Process Tweaks and Aeration

Post #1 made 6 years ago
I have gotten almost all my process stuff from different posts on this board, the biabacus has been awesome and every time I think I'll tweak it I realize that it is right and I am wrong and I should have just done what it suggested. I'm pretty happy with my beers so far -- 4 of them total, all of them electric, biab, no chill. What I was hoping you guys could do is look at my process and see if there are things I could tweak out. My specific question is about aeration. I wouldn't say I'm lazy per se -- but I do like simple.

1. Crush grain / Heat full volume / Mash in where biabacus tells me
2. Mash for 90 mins, stirring about every 20 mins
3. Mash out for usually 3 mins - pull bag - take gravity reading - set controller to manual 100% headed to boil
4. Boil for 90 mins -- adjusted hop additions (everything into the cube from advertised "15 min additions on down")
5. At 90 mins cut the heating element (i actually leave the PID on so i can monitor the temp for a few mins)
6. I drain the kettle into a win-pak via ball valve and silicon tubing
7. Throw it into 60'ish degree fridge for about 24 hours
8. At 24 hours it's usually cooled -- I pour it from one win-oak into another through a funnel with strainer -- i think this is providing aeration.
9. Pitch from starter (or dry yeast, which i'm kind of liking)
10. hook up blow off tube -- wait for magic.

Here's my question ---- at step 8 I'm using up 2 win-paks. I'm thinking of NOT doing that for this brew tomorrow night. I'm thinking of simply shaking the hell out of the win-pak that I drained into (the no-chill container if you will -- I ferment in them as well by simply using a screw on solid top to chill and a self-made top that has a blow off tube to ferment). Not only would I save some cleaning -- but the funnel step is wonky at best (does that translate? if not -- imagine my 9 year old holding her hands out while i star san them, serious expression on her face, then her holding a giant funnel whilst I pour 5.5 gallons of cooled wort through it, "Daddy, it's spilling over", "I know darling, just keep holding the funnel!", etc). Beyond that -- it is my understanding that screwing with the wort before the yeast does it's business is the WORST time to be screwing with it more than necessary in terms of infection potential etc. So if I don't have to actually transfer vessels at this stage I'd certainly dodge it. Seems like shaking the hell out of the vessel I chilled in, then switching tops and just pitching and fermenting in that would be a more simple answer IF you guys think that is a decent enough amount of aeration (?).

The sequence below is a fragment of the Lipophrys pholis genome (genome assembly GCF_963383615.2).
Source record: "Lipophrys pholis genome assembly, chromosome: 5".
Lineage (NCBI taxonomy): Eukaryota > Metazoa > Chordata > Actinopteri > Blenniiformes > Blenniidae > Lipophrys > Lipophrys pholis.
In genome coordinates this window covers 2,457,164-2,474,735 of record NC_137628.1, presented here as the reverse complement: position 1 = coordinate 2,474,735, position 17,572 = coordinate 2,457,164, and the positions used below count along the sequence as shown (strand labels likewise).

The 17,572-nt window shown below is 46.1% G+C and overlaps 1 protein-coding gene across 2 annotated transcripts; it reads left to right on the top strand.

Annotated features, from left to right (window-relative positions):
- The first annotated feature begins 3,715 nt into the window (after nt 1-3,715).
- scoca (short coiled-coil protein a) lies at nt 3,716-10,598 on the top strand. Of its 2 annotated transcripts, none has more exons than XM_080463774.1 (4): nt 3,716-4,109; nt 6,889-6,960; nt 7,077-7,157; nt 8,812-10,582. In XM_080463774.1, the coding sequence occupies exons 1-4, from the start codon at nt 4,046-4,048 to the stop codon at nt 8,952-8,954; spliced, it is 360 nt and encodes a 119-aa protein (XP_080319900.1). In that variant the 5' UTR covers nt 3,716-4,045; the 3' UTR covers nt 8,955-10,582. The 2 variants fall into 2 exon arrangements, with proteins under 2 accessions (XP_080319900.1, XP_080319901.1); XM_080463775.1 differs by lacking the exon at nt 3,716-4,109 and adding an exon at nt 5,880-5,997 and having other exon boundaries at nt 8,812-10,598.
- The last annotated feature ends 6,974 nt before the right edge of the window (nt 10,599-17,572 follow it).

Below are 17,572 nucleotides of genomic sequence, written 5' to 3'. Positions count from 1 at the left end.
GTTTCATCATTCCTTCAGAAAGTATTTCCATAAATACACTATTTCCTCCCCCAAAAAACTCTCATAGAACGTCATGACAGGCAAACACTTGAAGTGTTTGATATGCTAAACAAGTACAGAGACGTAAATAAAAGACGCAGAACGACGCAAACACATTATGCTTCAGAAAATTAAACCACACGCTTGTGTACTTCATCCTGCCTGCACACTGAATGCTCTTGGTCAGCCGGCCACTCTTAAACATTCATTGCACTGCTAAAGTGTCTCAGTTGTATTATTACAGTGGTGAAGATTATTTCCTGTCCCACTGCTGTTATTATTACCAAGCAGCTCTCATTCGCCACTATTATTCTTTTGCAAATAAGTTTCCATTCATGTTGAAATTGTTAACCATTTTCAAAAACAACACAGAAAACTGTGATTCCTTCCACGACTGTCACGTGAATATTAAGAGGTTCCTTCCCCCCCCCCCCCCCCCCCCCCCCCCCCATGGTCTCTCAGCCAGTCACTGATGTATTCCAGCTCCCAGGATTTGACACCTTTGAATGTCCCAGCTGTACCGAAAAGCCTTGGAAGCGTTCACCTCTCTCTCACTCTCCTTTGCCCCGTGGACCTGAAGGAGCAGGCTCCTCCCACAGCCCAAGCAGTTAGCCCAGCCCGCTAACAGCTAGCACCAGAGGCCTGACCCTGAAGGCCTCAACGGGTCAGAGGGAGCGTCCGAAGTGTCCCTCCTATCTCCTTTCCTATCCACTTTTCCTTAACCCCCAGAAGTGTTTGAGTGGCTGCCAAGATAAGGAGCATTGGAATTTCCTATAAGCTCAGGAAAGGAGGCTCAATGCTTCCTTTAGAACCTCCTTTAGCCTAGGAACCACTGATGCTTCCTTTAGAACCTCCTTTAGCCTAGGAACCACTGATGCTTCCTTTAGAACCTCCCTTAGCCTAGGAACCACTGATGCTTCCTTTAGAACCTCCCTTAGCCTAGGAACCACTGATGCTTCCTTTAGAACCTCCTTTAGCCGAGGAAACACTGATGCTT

I'm all for experiments -- but I don't have a ton of time to brew (2 daughters below age 9) -- and I hate to waste a brew session.

What do you guys think?


Post #2 made 6 years ago
FFL, only time for one or two posts tonight and yours looks like it will stretch the time I have available so forgive me if my answer is incomplete...

What's a win-pak? What's a winoak? What's 60'ish degrees? (Remember this is an international forum so people like me have no idea what you are talking about ;)).

Anyway, I think I get what you mean. Less vessels the better for sure. Shaking will do the job but to make it easier, buy an aquarium pump and an aeration stone.

Easy peasy ;)
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Post #3 made 6 years ago

Thanks for taking the time to reply. ... head-pails

that's a win-pak. stole the idea from someone on here -- I guess I thought they were more common than they are. They work well. A "win-oak" is what my spelling autocorrect does to the phrase "win-pak" if I don't catch it. I attribute me not catching that one to 3 Jai Alai's (Cigar City brewing -- it's like they have fresh hops under the can lid that magically explode when you open the can...). Whats cool about them is that they come w/ a 3" (approx) screw on top -- the center of which has threads but is sold solid -- so if you order extra lids you can simply cut the portion above the threads (carefully) and simply thread in a 3/4" hose barb -- voila -- blow off tube. I chill, store and ferment in these.

60 deg was F -- apologies (Again, I blame Cigar City brewing and all that damn hoppy goodness).

For posterity sake -- I have looked at the aeration stone method. I'd try that but for two things -- one, it seems like a tough thing to sanitize. Two -- many sources point to this being only really "better" with pure O2, which I can get, but it seems like a lot of work. Plus this "evidence" and others along the same vein: ... ethods.pdf -- seems like the old shaking method really isn't that bad. Lastly - to be truly "better" than shaking it seems the numbers indicate that you not only have to use pure O2 but also it takes a WHILE, over 20 mins. I'm still strong enough to hold 5 gallon vessel and shake the heck out of it ("Shake-Weight" joke here? Worth a google of "shake weight" for the laugh -- we Americans are often downright idiotic.)